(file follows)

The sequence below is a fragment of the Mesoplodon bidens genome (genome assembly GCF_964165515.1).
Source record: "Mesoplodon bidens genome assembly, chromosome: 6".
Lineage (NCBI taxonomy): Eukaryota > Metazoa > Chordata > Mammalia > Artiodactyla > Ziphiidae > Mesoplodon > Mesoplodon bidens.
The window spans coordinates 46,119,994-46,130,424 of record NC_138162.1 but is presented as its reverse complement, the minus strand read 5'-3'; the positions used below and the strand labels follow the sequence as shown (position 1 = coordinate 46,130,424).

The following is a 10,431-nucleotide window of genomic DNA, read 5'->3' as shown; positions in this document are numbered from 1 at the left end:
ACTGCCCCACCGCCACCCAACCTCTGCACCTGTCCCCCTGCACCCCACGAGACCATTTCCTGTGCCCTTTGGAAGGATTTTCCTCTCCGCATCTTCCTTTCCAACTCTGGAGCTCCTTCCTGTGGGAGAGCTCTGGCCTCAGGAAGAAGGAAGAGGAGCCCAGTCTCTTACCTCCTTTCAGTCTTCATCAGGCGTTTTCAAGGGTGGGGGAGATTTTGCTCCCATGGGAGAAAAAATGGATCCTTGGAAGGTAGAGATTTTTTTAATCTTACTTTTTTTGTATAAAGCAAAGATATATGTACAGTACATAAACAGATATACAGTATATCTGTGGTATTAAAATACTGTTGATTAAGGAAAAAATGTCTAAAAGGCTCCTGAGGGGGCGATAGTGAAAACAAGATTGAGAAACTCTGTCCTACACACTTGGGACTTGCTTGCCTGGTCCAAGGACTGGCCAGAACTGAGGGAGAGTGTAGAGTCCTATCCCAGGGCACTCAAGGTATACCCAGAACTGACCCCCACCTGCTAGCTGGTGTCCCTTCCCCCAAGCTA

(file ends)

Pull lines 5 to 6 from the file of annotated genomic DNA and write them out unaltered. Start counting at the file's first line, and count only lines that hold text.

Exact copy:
The following is a 10,431-nucleotide window of genomic DNA, read 5'->3' as shown; positions in this document are numbered from 1 at the left end:
ACTGCCCCACCGCCACCCAACCTCTGCACCTGTCCCCCTGCACCCCACGAGACCATTTCCTGTGCCCTTTGGAAGGATTTTCCTCTCCGCATCTTCCTTTCCAACTCTGGAGCTCCTTCCTGTGGGAGAGCTCTGGCCTCAGGAAGAAGGAAGAGGAGCCCAGTCTCTTACCTCCTTTCAGTCTTCATCAGGCGTTTTCAAGGGTGGGGGAGATTTTGCTCCCATGGGAGAAAAAATGGATCCTTGGAAGGTAGAGATTTTTTTAATCTTACTTTTTTTGTATAAAGCAAAGATATATGTACAGTACATAAACAGATATACAGTATATCTGTGGTATTAAAATACTGTTGATTAAGGAAAAAATGTCTAAAAGGCTCCTGAGGGGGCGATAGTGAAAACAAGATTGAGAAACTCTGTCCTACACACTTGGGACTTGCTTGCCTGGTCCAAGGACTGGCCAGAACTGAGGGAGAGTGTAGAGTCCTATCCCAGGGCACTCAAGGTATACCCAGAACTGACCCCCACCTGCTAGCTGGTGTCCCTTCCCCCAAGCTA